"Are you in for another 20?" my husband, Larry, asks. We're lounging on the beach on the Hawaiian island of Lanai, a brief
escape to relax and reconnect as a couple, to celebrate and contemplate two decades of marriage.
Exactly 20 years earlier we were standing under a chuppah at the Beverly Hills Hotel, reciting our marriage vows. It was Purim, 1983, and just as Esther had saved the Jews from Haman's evil plot, so Larry was rescuing me from my less-than-fulfilling life as a 30-something single woman.
We had met only nine months earlier at -- this wasn't my mother's idea -- a Jewish Federation Gala Singles Dance. There, to use a phrase from the Megillah (9:1), "the unexpected happened." I knew intuitively and unquestioningly, only a few weeks later, this was the man I wanted to marry.
Larry has a different version of our early history.
"One day I was a happy-go-lucky guy," he says. "Next thing I knew, I was married and the father of four boys."
Either way, God was working miracles. Or perhaps just doing God's job which, since completing the six days of creation, one midrash tells us, has consisted of making matches. A job that God claims is as difficult as parting the Red Sea.
Judaism commands us to marry. Genesis 2:18 states, "It is not good for man to be alone; I will make a fitting helper for him."
But Judaism doesn't tell us how to create a lasting marriage.
It doesn't tell us how to deal with those character traits that are so cute during the courtship period (my sneezing, Larry's video game playing) but become so acutely annoying after the honeymoon (my sneezing, Larry's video game playing).
So what's the secret?
"I know why our marriage has been successful," I say to Larry.
"Because I gave up doing crossword puzzles," I answer, having realized early on that a relationship can't sustain more than one puzzle addict.
"I thought it's because we love and respect each other," he says.
Yes, love and respect are essential. As are trust, understanding, kindness, loyalty and support, as well as sharing the same core values.
"All the moral virtues that are essential for the individual are essential for the couple," says Rabbi Scott Meltzer, who teaches a class on marriage, "Behold You Are Consecrated to Me: The Life and Love of Jewish Marriage," at the University of Judaism. "The couple becomes its own organic whole."
But what happens to this whole when children arrive? Especially when couples carry out the biblical injunction to "be fruitful and multiply" (Genesis 2:18) as quickly and exuberantly as we did?
How can you function as a couple civilly -- let alone romantically -- when you're terminally sleep-deprived; when your days are consumed with Pampers, strained peaches and pediatrician appointments or with working long hours to establish a career and make mortgage payments; or when the words "There was a farmer had a dog, and Bingo was his name-o" is caught in a continual loop in your brain, drowning out any coherent thoughts.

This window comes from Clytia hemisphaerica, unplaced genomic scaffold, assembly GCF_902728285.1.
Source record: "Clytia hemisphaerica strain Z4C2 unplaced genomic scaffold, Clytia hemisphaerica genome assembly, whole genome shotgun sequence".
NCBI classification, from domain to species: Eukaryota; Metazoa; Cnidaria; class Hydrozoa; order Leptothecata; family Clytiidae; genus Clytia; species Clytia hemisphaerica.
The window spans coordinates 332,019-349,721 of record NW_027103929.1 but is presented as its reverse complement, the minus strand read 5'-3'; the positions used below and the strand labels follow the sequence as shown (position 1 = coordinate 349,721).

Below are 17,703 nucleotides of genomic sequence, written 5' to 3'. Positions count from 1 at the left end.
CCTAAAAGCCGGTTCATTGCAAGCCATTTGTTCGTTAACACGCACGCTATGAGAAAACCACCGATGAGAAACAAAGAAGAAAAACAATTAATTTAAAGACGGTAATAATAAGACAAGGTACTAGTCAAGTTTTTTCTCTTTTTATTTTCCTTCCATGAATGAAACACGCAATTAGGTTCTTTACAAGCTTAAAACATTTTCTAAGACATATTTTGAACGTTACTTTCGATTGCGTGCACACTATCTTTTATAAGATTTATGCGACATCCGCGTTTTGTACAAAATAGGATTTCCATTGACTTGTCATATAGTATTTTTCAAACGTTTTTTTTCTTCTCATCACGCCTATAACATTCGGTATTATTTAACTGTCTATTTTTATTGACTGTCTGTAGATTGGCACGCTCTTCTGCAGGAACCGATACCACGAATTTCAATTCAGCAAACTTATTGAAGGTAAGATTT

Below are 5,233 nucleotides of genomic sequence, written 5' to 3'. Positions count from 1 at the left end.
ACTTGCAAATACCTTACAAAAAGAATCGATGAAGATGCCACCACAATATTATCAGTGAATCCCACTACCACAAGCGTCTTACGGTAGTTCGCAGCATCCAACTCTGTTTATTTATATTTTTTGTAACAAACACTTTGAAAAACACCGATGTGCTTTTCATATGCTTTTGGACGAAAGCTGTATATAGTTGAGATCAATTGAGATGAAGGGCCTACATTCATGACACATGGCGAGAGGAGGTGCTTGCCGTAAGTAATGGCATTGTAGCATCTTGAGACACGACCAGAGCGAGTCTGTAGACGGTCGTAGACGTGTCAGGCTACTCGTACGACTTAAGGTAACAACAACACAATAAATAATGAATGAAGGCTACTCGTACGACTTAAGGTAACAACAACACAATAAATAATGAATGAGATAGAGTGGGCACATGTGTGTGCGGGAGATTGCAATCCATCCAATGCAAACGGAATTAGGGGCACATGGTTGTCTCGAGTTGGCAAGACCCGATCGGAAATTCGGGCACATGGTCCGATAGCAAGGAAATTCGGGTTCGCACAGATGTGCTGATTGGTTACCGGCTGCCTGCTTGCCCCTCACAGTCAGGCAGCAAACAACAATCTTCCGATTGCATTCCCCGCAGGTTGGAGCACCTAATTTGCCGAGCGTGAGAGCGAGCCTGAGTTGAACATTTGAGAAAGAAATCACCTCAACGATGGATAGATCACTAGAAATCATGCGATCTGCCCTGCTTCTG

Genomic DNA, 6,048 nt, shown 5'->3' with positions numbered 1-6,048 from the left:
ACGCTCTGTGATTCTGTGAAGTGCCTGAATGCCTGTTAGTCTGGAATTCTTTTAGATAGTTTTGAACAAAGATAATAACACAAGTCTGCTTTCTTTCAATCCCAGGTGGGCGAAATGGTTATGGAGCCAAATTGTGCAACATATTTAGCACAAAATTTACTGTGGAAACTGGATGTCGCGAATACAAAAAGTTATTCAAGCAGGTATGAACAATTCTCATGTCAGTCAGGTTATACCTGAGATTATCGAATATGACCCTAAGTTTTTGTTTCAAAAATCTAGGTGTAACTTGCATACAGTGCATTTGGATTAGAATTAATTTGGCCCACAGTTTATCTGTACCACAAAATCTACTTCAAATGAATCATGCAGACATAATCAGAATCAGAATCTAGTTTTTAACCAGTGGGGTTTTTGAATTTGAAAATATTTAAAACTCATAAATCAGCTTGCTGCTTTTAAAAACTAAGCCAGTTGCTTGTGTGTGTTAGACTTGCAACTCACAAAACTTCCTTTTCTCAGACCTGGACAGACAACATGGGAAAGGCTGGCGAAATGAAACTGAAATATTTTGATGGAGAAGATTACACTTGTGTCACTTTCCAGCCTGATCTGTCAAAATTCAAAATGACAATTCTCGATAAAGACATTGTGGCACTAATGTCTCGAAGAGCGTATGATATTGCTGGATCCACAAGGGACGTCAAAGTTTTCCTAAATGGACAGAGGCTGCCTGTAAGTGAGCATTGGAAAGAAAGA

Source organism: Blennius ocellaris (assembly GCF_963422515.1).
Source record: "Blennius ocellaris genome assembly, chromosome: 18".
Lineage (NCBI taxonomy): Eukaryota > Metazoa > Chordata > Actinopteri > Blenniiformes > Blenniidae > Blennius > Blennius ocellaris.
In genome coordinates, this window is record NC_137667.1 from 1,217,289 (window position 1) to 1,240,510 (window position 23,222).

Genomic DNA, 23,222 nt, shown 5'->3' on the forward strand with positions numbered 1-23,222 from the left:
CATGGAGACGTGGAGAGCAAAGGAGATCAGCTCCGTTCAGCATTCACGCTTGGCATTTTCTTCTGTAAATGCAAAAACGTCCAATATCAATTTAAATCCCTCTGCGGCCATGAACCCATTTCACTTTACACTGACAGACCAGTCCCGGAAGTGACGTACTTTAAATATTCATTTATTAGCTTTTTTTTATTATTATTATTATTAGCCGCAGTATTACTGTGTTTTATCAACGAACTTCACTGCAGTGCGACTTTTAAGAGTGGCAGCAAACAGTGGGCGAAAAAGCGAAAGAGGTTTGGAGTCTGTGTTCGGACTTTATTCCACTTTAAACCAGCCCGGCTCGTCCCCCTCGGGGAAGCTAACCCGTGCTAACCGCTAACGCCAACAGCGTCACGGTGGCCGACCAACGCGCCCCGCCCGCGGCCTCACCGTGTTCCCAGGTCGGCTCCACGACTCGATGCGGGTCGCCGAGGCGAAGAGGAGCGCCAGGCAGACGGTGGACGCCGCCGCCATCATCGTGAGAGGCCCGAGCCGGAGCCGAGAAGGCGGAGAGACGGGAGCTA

And that's with only one kid.
Try adding three more kids. Try dealing with the physical logistics of carting them back and forth to preschool, elementary school and middle school; of making lunches, overseeing homework and coordinating extra-curricular activities. Of making sure their hair is cut, their shoes fit and they're fed more or less regularly and nutritiously. And that's not counting coping with the myriad psychological issues surrounding their siblings and their social circles as they forge individual identities. Or coping with serious illnesses and injuries. Or with the religious obligations of transforming them into self-assured and productive Jewish citizens.
And as they get older (our sons are now 12, 14, 16 and 19), add high school and college to the mix. Along with the fourth bar mitzvah; automobile insurance and, ever so tentatively, retirement planning. And ratchet up the worrying.
"How'd we do it?" we say to each other. "What were we thinking?"
We were thinking that the creation of a family is central. That it's the fundamental foundation of society and the best refuge from the outside world. That nothing is more important.
"And it's all worth it," I say, "because kids are naturally so appreciative."
Especially at the end of a particularly trying day when one of them slams a door and shouts, "I hate you. You're the worst mother who ever lived."
But parenting has its transcendent moments, and not only at the peak life-cycle moments of bris, bar mitzvah and graduation. Or when they're sleeping. But when Larry and I step back and see that we are not merely a motley group of six individuals living together but rather a consecrated, deeply caring and committed family unit, who would, if necessary, walk through fire or take a bullet for one another.
The Zohar tells us, "God creates new worlds constantly by causing marriages to take place."
And this is the world that we have created.
"Count me in for another 20," I tell Larry. "At least."
Jane Ulman lives in Encino and has four sons.
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